The opinion of the court was delivered by: Murphy, District Judge
This is pro se Plaintiff Atrella R. Reynolds's (Reynolds) second case filed with this Court alleging a claim under the Family Medical Leave Act, 29 U.S.C. § 2601-2654 (FMLA) (see Doc. 1, ¶¶ 8-9), and due process violations under the Fourteenth Amendment (Doc. 1, ¶ 18). Reynolds's first case, Atrella R. Reynolds v. Division of Aeronautics, et al., (Reynolds I), Case No. 08-415-GPM, was dismissed because: (1) Reynolds "made no specific allegations against any individual defendant;" (2) the State of Illinois was the only proper defendant; and (3) Reynolds's claim for money damages against the state [was] barred by the doctrine of sovereign immunity. (Reynolds I, Doc. 26, p. 2). Reynolds repeats the exact same errors in this, her second, case which arises out of the exact same operative facts as her first case. While Reynolds clearly believes she has been wronged, some of her claims are insufficient and others are barred as a matter of law. Defendants' Motion to Dismiss is therefore granted for the reasons outlined below.
In her Complaint, Reynolds alleges that "Defendant" demanded that she submit to a "fitness for employment" medical and psychiatric examination (Doc. 1, ¶ 8) and that "Defendant failed to follow state procedures providing Plaintiff with proper notice of the reason for the 'fitness for employment'" (Doc 1., ¶ 17). Reynolds further alleges that these improper procedures amount to a "due process violation; thus, denying Plaintiff proper due process rights as guaranteed by the 14th Amendment" (Id. at ¶ 18). The only facts that Reynolds has changed from, or added to, her first case are a few allegations that "Defendant" acted "through its agent Terrisa Lashmett," and a few additional details regarding the chronology of her "fitness for employment" physical. Reynolds makes no mention of any of the other named Defendants. Further, the only additional claim by Reynolds, other than her FMLA claim, is an alleged violation of her constitutional due process rights. The core operative facts in this case are nearly, if not completely, identical to her first case. Any alleged due process violations could have therefore been raised in her first case.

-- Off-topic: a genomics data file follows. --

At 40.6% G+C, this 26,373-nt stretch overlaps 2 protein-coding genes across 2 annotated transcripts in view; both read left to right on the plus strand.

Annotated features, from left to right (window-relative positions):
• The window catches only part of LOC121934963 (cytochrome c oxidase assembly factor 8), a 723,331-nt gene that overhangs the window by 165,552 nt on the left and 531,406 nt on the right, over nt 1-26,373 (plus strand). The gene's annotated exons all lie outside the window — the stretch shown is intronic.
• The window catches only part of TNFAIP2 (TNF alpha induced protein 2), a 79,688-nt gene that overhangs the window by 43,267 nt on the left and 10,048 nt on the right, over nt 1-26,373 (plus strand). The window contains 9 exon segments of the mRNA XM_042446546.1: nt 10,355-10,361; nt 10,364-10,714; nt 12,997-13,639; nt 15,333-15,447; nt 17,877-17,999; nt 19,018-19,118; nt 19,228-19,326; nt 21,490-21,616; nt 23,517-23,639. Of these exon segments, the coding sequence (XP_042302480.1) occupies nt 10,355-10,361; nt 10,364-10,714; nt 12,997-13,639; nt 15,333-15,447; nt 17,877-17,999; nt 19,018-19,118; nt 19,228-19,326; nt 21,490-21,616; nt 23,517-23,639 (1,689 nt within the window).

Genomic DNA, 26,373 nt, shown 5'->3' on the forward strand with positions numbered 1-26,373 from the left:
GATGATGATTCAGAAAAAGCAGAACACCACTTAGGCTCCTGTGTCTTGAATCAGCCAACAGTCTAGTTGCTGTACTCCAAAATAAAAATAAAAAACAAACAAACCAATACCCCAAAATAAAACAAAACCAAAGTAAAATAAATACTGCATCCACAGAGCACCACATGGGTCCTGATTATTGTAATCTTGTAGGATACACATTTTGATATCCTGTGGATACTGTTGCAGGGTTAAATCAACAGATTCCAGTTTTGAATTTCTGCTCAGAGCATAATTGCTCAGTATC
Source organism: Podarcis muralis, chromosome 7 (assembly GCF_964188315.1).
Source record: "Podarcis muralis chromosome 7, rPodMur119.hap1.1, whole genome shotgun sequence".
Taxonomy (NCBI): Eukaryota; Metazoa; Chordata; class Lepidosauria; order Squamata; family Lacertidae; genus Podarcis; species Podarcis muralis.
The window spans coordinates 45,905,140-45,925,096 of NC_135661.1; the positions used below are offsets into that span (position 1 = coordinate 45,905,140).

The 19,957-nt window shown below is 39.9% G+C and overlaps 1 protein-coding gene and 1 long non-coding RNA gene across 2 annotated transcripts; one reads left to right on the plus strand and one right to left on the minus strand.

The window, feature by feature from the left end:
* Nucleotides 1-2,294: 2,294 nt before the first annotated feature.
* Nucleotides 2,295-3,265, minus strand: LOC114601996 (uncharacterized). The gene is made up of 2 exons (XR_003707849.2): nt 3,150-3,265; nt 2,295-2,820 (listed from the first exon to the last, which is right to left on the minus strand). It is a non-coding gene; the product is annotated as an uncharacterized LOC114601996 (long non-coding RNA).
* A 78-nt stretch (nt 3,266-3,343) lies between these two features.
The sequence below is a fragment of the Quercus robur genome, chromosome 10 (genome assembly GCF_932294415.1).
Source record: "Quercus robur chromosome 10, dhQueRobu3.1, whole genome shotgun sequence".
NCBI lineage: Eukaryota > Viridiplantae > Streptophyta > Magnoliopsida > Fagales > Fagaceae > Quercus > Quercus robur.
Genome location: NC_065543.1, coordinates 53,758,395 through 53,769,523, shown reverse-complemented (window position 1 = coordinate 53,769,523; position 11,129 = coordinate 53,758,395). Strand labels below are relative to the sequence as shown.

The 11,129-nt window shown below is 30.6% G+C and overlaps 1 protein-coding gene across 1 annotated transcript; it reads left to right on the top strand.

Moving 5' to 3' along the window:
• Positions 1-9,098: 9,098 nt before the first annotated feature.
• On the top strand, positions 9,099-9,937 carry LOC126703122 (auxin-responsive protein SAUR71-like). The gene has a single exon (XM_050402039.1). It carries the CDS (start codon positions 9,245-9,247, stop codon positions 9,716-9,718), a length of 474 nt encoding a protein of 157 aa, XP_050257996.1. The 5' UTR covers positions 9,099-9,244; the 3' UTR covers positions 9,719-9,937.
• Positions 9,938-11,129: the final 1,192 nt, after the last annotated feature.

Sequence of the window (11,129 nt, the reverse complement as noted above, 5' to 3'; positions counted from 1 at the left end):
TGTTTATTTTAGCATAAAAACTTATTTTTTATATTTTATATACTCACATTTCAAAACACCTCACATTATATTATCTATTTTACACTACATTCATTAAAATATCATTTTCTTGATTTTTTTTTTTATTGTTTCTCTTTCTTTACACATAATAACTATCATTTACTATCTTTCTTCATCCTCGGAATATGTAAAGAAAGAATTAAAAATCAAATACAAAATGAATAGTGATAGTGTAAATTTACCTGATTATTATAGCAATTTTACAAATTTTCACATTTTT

Defendants move to dismiss Plaintiff's pro se complaint because, they argue, it is barred by the doctrine of res judicata (see Doc. 8).*fn1 Further, Defendants argue the complaint should be dismissed against Defendants Shea, Devereux, and Stout pursuant to Federal Rule of Civil Procedure 12(b)(6) because Reynolds has, once again, failed to make any specific allegations against these defendants. Defendants are correct on both counts.
First, even under the liberal construction that courts afford pro se pleadings, a complaint is properly dismissed where it "alleges no specific act or conduct on the part of defendant and the complaint is silent as to the defendant except for his [or her] name appearing in the caption." Potter v. Clark, 497 F.2d 1206, 1207 (7th Cir. 1974). Here, Terrissa Lashmett is the only named Defendant against which Reynolds alleges any specific act or conduct. Thus, Defendants Susan Shea, James F. Devereux and Vickie Stout - whose names appear only in the caption - are dismissed. Further, Reynolds's complaint is barred by a very straightforward application of the doctrine of res judicata. As outlined by the Seventh Circuit Court of Appeals . [t]he three requirements for res judicata under federal law are: (1) an identity of the parties or their privies; (2) an identity of the causes of action; and (3) final judgment on the merits. If these requirements are fulfilled, res judicata bars not only those issues which were actually decided in a prior suit, but also all issues which could have been raised in that action (emphasis added).
Highway J Citizens Group v. U.S. Dept. Of Transp., 456 F.3d 734, 741 (7th Cir. 2006) (citations and internal quotes omitted). Here, there is no question regarding the identity of the parties because they are identical. Further, there is no question of whether their was a final judgment on the merits in Reynolds's first case.*fn2 Therefore, the only possible issue remaining is whether there is an identity of the claims or causes of action. Admittedly, Reynolds broadens her claims by alleging that her Fourteenth Amendment right to due process was violated. However, there can be no dispute that this claim could have been raised in Reynolds first action. As such, in the interest of judicial economy, Reynolds complaint is barred by res judicata.
Accordingly, Defendants' motion (Doc. 8) is GRANTED, and this action is, once again, DISMISSED on the merits. Reynolds's Motion in Support of Proof for "Return of Service" is therefore DENIED as moot (Doc. 10). The Clerk of Court is DIRECTED to enter judgment accordingly. The parties shall bear their own costs.
G. PATRICK MURPHY United States ...